This is a partial transcript from Your World with Neil Cavuto, July 29, 2003, that was edited for clarity. Click here for complete access to all of Neil Cavuto's CEO interviews.
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NEIL CAVUTO, HOST: My next guest says that, if Al Qaeda were to strike again tomorrow, it would succeed. He is Captain David Mackett, executive vice president of the Airline Pilots Security Alliance, and he joins us now from Washington.
Captain, thanks for joining us.
CAPT. DAVID MACKETT, AIRLINE PILOTS SECURITY ALLIANCE: Thank you.
CAVUTO: So you give these reports some credibility?
MACKETT: I give these reports a lot of credibility. It’s especially disturbing that they come from multiple sources, and any time that happens, you ratchet up...
CAVUTO: Multiple unnamed sources, Captain.
MACKETT: Multiple unnamed sources, yes.
CAVUTO: OK. So I guess what I would want to know, in this day and age, when I fly all the time, Captain, I’m very aware of any strange character who walks up to the restroom. I think more people since September 11 are very aware. Wouldn’t more people be inclined to snuff any type of that activity in the bud?
MACKETT: If you see the activity, I think they would be more inclined, but I would also expect Al Qaeda to be able to change their tactics, such as you may not see the activity.
You only need half a second with a bad guy up front when the cockpit door is open for him to rush the cockpit, slam the door behind him, and use whatever weapon he’s secreted to take over the airplane, and, at that moment, the passengers are helpless.
Again, now they’re behind the fortified door, and you have a terrorist in the cockpit.
CAVUTO: So you think that, even with security measures we have taken, it is still possible for an errant madman to rush the cockpit while the pilot goes to the restroom or grabs a cup of coffee.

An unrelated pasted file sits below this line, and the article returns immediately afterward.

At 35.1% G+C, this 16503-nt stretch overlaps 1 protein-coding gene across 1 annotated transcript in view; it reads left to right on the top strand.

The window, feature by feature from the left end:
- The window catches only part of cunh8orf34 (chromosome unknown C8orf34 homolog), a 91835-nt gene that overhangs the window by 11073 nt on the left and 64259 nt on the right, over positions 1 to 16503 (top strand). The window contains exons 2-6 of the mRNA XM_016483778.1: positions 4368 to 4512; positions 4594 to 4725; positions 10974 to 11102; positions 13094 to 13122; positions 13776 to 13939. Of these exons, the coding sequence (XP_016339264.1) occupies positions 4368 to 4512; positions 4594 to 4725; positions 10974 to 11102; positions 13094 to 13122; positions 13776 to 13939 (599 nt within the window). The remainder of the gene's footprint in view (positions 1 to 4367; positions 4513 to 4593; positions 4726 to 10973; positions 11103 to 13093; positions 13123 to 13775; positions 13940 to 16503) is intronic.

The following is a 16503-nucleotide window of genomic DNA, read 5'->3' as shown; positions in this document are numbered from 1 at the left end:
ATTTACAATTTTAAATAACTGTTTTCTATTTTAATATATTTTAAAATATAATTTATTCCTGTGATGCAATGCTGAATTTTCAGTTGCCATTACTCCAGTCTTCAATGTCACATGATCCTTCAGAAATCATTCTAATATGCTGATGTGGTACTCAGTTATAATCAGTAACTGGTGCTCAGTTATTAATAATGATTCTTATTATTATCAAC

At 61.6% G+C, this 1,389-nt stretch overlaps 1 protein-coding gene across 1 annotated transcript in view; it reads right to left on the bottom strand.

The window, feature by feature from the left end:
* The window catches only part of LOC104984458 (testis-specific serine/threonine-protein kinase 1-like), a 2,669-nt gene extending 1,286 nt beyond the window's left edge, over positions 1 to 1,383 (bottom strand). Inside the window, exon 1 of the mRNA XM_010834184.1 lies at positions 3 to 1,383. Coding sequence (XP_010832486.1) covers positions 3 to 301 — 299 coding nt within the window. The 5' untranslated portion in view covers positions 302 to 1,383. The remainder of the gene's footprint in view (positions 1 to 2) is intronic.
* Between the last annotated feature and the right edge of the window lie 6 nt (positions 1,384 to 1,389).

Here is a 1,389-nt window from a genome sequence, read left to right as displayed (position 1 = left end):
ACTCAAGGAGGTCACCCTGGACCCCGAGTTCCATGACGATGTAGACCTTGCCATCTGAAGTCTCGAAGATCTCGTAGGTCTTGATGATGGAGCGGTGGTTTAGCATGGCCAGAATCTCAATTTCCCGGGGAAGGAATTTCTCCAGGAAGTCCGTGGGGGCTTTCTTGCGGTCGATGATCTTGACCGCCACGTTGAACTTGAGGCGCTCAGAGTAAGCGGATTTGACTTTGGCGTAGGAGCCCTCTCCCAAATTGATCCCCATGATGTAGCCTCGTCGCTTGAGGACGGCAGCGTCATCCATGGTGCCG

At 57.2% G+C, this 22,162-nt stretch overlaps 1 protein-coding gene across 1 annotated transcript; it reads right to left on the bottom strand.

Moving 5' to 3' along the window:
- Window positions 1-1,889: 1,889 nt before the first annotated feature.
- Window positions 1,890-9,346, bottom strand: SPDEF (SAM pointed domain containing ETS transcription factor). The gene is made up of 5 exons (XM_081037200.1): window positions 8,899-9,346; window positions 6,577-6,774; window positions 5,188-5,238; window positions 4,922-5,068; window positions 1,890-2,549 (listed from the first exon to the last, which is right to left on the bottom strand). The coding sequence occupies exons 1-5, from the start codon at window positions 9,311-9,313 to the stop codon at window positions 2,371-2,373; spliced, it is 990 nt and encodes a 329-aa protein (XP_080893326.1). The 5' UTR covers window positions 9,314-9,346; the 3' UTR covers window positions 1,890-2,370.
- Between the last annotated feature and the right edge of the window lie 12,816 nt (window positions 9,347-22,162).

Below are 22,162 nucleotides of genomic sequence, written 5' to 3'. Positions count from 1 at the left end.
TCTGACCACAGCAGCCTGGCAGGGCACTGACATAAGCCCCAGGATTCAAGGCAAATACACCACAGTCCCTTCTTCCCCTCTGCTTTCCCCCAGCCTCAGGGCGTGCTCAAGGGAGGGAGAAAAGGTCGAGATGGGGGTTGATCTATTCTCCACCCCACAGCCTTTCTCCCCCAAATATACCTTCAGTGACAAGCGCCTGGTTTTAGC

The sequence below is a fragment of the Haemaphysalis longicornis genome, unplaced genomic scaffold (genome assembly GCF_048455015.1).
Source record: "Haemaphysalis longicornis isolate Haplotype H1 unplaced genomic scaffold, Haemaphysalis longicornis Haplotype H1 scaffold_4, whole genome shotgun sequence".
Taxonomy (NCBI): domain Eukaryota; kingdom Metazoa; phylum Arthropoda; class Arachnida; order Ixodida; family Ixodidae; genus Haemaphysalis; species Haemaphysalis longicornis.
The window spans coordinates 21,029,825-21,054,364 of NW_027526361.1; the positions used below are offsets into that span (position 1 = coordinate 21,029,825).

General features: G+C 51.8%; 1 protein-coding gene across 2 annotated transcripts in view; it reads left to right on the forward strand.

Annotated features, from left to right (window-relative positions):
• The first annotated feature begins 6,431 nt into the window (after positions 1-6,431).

MACKETT: I think it’s easy.
CAVUTO: Now what makes you say that things are easier now, let’s say, than they were?
MACKETT: Well, I don’t know that they’re easier now than they were, but the problem is the false sense of security that, to a certain extent, the public is developing by watching us take nail clippers from little old ladies and thinking that that’s airline security. That’s not airline security.
CAVUTO: So measures, Captain, like we’ve taken are largely cosmetic, using the snack cart to block the pilot door. If either one of them leave at any moment, that’s not good enough. You think that someone intent on rushing that cabin could?
MACKETT: Well, I think, if I were Al Qaeda and I were sitting around discussing how we were going to get by a snack cart, I wouldn’t need a lot of time to figure out that particular issue, no.
CAVUTO: So, in other words, this other talk that they’re training in bands of four or five men, that would be very similar to what we had on September 11. You don’t necessarily buy that, that all it needs is one errant nut.
MACKETT: It could be an errant nut. It could be an organized attack with a group. It could be any kind of scenario at all. All they need to do is get control of the cockpit, and we haven’t done nearly enough to prevent that from happening.
CAVUTO: But don’t a lot of these pilots now have guns?
MACKETT: No. There are actually only 44 that have guns. In the time it’s taken the FBI since September 11 or whatever date you used to put hundreds and hundreds of new agents on the street -- when they were mandated, the TSA has been able to put only 44 armed pilots in the air.
CAVUTO: But it’s like Russian roulette, right? You’ve got to assume that maybe possibly the guy up there does, right?
MACKETT: Well, the odds are very strongly against having an armed pilot on the airplane at the present time. The odds are very strongly against having an air marshal on the airplane.
CAVUTO: The same with an air marshal? The same with an air marshal?
MACKETT: They’re covering only a fraction of flights, and, if you target five airplanes tomorrow, one will get through. Two, maybe three will get through. Maybe four.
CAVUTO: All right. Captain Mackett, thank you very much. We’ll see where it goes.
MACKETT: Thank you, Neil.
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